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APT36 Strikes Again: Pakistani Cyber Espionage Group Targets India’s Critical Infrastructure



APT36 Strikes Again: Pakistani Cyber Espionage Group Targets India's Critical Infrastructure

BlackBerry’s cybersecurity team has uncovered a series of sophisticated cyber espionage activities by the Pakistani-based advanced persistent threat group, Transparent Tribe (APT36), targeting India’s government, defense, and aerospace sectors. This malicious activity spanned from late 2023 to April 2024 and shows no signs of abating.

Evolving Tactics and Tools

Transparent Tribe, known for its persistent and adaptive strategies, has recently leveraged cross-platform programming languages such as Python, Golang, and Rust. The group has also exploited popular web services like Telegram, Discord, Slack, and Google Drive to deploy their malicious tools. These tools include both familiar and new iterations, indicating a continuous effort to enhance their cyber arsenal.

BlackBerry’s investigation revealed significant artifacts pointing to Transparent Tribe’s involvement. For instance, a file served from the group’s infrastructure set the time zone to “Asia/Karachi,” and a remote IP address linked to a Pakistani mobile data network was embedded in a spear-phishing email. These findings, coupled with the strategic targeting of sectors crucial to India’s national security, strongly suggest the group’s alignment with Pakistan’s interests.

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New Attack Vectors

Transparent Tribe introduced ISO images as an attack vector in October 2023, a tactic they have continued to use. BlackBerry also identified a new Golang-compiled espionage tool capable of exfiltrating files, taking screenshots, and executing commands. This tool underscores the group’s commitment to enhancing its capabilities.

Who is Transparent Tribe?

Transparent Tribe, also known as APT36, ProjectM, Mythic Leopard, or Earth Karkaddan, is a cyber espionage group with ties to Pakistan. Active since around 2013, the group has a history of targeting India’s defense, government, and education sectors. Despite occasional operational security mistakes that have exposed their links to Pakistan, Transparent Tribe continues to adapt its toolkit to evade detection.

Context of the Conflict

India and Pakistan have a long-standing conflict over the Kashmir region, leading to frequent clashes and heightened tensions. The current diplomatic freeze and significant political developments in both countries have provided fertile ground for cyber espionage activities aimed at gaining strategic advantages.

Attack Methods

Transparent Tribe primarily uses phishing emails to deliver malicious payloads via ZIP archives or links. Their arsenal includes various tools and techniques, many of which align with previous reports from cybersecurity firms like Zscaler.

India’s defense sector has been developing indigenized Linux-based operating systems, such as MayaOS, to enhance security. Transparent Tribe has responded by focusing on distributing Executable and Linkable Format (ELF) binaries, targeting these new systems.

Weaponization Techniques

The group has used desktop entry files to deliver Poseidon payloads in ELF format, a Golang agent designed for Linux and macOS. The current campaign also includes Python downloader scripts compiled into ELF binaries, with minimal detections on VirusTotal due to their lightweight nature and reliance on Python.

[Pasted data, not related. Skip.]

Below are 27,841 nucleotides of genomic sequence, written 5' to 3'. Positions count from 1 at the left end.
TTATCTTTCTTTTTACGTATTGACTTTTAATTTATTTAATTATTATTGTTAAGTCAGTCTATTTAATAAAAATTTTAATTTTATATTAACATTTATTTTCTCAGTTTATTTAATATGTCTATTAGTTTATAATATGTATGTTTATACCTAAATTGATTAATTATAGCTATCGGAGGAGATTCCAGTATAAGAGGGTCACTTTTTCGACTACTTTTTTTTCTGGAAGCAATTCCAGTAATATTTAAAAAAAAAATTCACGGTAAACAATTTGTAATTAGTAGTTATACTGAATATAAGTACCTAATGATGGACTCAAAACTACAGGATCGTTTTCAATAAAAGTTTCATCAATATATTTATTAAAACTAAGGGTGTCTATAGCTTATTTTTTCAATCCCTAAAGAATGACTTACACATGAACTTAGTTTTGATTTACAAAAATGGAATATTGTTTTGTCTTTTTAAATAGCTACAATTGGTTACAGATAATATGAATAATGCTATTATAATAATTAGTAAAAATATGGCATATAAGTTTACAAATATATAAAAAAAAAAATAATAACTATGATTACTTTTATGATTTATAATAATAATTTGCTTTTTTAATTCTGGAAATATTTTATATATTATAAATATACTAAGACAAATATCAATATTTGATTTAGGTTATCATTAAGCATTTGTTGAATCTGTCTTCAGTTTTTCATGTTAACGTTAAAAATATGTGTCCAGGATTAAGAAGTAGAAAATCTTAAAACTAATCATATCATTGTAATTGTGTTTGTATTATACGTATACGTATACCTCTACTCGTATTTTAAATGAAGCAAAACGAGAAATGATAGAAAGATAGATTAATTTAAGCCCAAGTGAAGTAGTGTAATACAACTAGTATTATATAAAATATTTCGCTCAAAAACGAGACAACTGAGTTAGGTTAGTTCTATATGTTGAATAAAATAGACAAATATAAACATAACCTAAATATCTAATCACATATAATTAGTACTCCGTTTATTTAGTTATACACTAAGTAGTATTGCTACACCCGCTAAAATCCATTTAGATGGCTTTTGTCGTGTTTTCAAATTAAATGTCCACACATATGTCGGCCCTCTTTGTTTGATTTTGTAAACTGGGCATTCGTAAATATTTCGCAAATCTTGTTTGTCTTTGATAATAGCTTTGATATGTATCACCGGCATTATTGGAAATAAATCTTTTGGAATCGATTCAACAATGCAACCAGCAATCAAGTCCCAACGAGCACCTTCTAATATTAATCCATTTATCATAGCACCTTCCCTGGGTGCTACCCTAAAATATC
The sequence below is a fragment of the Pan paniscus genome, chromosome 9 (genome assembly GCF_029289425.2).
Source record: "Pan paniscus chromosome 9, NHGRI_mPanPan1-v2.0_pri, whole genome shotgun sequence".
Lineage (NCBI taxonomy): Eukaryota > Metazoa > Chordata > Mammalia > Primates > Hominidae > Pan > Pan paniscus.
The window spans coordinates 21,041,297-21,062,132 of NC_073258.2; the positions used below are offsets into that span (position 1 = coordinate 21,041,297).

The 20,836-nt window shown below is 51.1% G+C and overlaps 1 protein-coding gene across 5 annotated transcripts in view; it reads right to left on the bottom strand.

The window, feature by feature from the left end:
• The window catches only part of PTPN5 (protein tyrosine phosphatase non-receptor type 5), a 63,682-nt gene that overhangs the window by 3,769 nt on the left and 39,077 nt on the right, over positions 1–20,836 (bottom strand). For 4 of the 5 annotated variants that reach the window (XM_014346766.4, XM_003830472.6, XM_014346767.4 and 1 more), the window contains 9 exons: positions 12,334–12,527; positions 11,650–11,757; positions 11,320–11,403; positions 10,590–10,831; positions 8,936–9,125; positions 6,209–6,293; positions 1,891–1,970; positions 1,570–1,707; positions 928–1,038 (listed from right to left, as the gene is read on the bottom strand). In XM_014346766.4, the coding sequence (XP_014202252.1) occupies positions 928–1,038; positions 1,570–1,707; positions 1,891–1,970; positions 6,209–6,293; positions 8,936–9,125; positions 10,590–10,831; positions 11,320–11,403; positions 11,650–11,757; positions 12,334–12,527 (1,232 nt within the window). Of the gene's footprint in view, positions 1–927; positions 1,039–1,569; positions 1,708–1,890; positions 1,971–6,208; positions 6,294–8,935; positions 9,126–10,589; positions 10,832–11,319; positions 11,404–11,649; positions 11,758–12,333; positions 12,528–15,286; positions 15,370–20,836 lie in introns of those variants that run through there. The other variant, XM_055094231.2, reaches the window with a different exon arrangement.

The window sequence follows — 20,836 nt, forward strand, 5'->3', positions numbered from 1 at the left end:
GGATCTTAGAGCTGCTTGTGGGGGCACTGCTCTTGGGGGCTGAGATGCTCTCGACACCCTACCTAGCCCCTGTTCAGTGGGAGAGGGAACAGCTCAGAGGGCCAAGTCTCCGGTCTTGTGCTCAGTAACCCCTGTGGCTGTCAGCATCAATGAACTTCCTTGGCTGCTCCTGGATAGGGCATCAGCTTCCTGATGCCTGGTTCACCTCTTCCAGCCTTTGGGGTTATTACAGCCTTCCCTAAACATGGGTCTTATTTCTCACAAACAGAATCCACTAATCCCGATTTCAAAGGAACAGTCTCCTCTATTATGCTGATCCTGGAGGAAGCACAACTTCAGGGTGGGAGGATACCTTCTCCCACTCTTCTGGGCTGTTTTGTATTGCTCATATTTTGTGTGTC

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Windows Targeting

Transparent Tribe has also developed Python-based Windows downloaders, similar to their Linux counterparts, to perform tasks like downloading executables and setting them to run at startup. These Windows versions of GLOBSHELL tools highlight the group’s cross-platform capabilities.

The All-in-One Espionage Tool

BlackBerry discovered a new Golang-compiled espionage tool used by Transparent Tribe. This tool, retrieved from a domain linked to the group, is capable of finding and exfiltrating files, taking screenshots, and executing commands, showcasing the group’s evolving toolkit.

ISO Images and PDF Lures

Transparent Tribe has used ISO images to deliver Python-based Telegram bots compiled into Windows executables. These lures target Indian defense forces with themes like pension administration and education loan applications for army personnel.

Connecting the Dots

The group’s use of cross-platform languages, open-source tools, and various web services for command-and-control and exfiltration activities is evident. Reports from early 2024 detail the deployment of malicious ISO images against entities in India, aligning with Transparent Tribe’s tactics.

Strategic Targeting

Transparent Tribe’s focus during this period has been on the Indian defense forces and state-run defense contractors. In September 2023, BlackBerry observed a spear-phishing campaign targeting key stakeholders in the aerospace sector, including major defense companies headquartered in Bangalore, India.

The findings from BlackBerry underscore the persistent threat posed by Transparent Tribe to India’s critical sectors. As tensions between India and Pakistan continue to rise, the cybersecurity landscape remains a key battleground in the broader conflict. Organizations in the targeted sectors must remain vigilant and enhance their cybersecurity measures to mitigate the risks posed by such advanced threat groups.


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